Reports about Fr. LaCuesta’s homily and the Hullibargers’ anger were immediately picked up by the secular media last year, garnering widespread criticism of the priest and the Church. As controversy whirled, the Archdiocese of Detroit suspended Fr. LaCuesta from presiding at funerals, while demanding that all of his future homilies be “reviewed by a priest mentor,” according to a press release from the Archdiocese of Detroit. According to the press release, Fr. LaCuesta is “getting help from professionals — on human, spiritual and pastoral levels — to probe how and why he failed to effectively address the grief of the family in crisis.”
About a week after the contested funeral, Fr. LaCuesta told his parish of his “regret” and that he was engaging in “deep interior reflection” with the help of others over the incident.
Pro-LGBT priest Fr. James Martin, S.J. told the New York Times that the homily in question was a “pastoral disaster.” He said a funeral homily should “speak about not only the person’s life but the resurrection and the promise of new life of that person,” as well as offer consolation.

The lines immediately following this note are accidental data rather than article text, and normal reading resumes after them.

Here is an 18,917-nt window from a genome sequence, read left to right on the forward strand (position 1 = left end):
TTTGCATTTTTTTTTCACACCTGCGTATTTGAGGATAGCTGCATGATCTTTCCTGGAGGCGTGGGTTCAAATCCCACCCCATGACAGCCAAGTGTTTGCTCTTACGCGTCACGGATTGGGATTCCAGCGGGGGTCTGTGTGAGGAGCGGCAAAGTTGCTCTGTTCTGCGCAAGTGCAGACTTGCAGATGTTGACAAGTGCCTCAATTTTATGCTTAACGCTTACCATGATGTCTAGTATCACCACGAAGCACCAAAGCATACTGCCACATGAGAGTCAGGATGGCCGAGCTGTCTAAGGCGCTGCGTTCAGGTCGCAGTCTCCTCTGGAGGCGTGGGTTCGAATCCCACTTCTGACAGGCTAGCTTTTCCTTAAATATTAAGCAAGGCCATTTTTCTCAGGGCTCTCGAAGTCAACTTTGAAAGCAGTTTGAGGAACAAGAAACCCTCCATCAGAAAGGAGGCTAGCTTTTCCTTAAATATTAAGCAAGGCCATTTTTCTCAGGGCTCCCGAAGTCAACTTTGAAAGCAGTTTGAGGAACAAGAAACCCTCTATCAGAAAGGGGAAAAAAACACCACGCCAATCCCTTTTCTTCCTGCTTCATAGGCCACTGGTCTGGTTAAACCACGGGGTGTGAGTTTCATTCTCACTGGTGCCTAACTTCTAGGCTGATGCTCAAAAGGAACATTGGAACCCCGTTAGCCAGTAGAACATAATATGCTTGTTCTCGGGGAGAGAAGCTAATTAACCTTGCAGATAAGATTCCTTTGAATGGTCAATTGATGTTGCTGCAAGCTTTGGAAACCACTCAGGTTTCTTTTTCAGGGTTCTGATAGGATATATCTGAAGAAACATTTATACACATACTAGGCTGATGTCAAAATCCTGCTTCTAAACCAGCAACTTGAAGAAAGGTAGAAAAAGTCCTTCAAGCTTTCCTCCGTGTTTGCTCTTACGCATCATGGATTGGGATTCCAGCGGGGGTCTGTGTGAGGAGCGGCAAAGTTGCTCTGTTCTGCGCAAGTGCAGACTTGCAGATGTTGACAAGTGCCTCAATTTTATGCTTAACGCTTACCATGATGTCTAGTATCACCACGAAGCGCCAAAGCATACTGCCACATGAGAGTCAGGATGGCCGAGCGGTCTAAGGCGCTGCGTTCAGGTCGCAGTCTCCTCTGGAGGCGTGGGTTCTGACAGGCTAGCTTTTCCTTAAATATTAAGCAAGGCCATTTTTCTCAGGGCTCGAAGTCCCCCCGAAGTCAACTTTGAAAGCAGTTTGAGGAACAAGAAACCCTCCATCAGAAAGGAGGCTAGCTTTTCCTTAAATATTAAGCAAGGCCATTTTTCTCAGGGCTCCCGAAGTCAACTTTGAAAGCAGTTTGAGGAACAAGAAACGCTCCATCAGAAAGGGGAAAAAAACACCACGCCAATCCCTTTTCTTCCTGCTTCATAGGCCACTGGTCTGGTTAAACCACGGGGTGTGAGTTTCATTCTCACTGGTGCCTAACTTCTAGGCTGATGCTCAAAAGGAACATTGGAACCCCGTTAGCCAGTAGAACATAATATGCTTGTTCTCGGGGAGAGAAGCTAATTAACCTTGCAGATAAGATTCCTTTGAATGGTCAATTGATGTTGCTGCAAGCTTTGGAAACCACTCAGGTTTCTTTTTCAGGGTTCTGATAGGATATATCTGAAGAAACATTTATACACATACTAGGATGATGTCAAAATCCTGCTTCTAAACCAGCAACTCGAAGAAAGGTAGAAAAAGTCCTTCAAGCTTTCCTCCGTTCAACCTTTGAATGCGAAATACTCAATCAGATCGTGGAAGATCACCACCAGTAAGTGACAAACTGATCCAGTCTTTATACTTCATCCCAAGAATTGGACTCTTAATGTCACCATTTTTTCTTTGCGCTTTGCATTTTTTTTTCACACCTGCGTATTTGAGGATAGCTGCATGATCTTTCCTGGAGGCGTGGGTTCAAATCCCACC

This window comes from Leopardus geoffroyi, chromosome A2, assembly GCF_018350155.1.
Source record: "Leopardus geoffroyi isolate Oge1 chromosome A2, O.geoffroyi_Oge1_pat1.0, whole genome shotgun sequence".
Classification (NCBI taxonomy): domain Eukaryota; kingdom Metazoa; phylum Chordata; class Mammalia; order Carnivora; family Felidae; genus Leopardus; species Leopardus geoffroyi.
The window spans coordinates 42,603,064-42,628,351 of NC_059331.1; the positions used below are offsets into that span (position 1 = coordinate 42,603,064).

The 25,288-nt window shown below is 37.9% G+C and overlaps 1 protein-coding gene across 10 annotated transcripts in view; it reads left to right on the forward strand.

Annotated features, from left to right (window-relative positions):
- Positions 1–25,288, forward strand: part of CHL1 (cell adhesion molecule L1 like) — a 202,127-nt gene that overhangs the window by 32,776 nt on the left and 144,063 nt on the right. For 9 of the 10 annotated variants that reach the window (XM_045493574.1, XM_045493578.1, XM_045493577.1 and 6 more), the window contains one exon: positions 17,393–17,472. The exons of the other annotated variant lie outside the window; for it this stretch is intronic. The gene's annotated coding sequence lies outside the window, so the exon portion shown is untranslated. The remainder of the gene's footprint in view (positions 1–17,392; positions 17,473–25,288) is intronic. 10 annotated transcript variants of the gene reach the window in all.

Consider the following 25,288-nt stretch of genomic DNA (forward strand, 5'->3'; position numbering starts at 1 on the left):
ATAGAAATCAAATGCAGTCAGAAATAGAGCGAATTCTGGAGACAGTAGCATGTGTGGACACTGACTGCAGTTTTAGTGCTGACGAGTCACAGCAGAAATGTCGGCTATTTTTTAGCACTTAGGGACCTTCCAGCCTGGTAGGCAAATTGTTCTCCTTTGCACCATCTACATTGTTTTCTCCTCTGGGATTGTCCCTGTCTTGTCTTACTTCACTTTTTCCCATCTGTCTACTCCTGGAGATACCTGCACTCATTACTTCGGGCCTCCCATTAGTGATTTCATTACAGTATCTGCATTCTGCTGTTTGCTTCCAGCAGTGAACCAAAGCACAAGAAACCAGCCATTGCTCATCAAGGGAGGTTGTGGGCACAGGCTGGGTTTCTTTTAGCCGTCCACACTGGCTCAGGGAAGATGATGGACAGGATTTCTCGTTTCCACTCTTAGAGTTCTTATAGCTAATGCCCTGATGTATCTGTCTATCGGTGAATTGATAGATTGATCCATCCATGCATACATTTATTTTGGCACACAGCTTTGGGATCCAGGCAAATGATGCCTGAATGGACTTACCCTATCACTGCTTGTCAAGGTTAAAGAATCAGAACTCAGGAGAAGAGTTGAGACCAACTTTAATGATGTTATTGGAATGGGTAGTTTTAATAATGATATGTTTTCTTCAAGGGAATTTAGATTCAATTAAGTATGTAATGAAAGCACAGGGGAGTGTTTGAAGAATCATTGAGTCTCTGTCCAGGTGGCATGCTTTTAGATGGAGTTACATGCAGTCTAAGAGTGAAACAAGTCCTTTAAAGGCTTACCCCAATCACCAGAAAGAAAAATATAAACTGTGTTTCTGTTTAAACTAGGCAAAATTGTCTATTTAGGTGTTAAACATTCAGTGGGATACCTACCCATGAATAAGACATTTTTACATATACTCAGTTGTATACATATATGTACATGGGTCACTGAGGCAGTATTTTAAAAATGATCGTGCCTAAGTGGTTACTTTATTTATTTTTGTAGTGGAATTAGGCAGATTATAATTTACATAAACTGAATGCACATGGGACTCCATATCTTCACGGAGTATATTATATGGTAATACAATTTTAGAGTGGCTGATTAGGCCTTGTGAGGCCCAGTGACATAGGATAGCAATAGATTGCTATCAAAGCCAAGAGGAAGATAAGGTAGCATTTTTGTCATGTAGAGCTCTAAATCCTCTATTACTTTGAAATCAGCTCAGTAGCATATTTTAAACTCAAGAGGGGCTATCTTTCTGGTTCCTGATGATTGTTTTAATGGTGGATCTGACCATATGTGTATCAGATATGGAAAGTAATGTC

Fr. LaCuesta received notable support, however, from Fr. John Zuhlsdorf, who is better known as “Fr. Z.” In criticizing those who presume that everyone goes to heaven, “except perhaps Hitler,” and expect funerals to be celebrations of life, Fr. Zuhlsdorf wrote, “No. Funerals are for praying for the mercy of God on the soul of the deceased, no matter how he dies.”
Attorney Donald R. McClarey wrote at The American Catholic, “Father LaCuesta was thrown under the bus, a fate that is typical for any priest who acts like a priest instead of a social worker.”
According to the Catechism of the Catholic Church, all persons are responsible for their lives, as “stewards, not owners, of the life God has entrusted to us. It is not ours to dispose of.” The Catechism in its current edition says the sin of suicide breaks from solidarity with family, nation, and society. “Suicide is contrary to love for the living God.”
However, it notes that “grave psychological issues,” such as “anguish, or grave fear of hardship, suffering, or torture can diminish the responsibility of the one committing suicide.” Believers are called to hope for the salvation of persons who have taken their own lives, the Catechism declares, while the Church continues to pray for them.
Formerly, suicides were denied Catholic funeral Masses or burial in consecrated ground.
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Relevant portion of Fr. LaCuesta’s homily: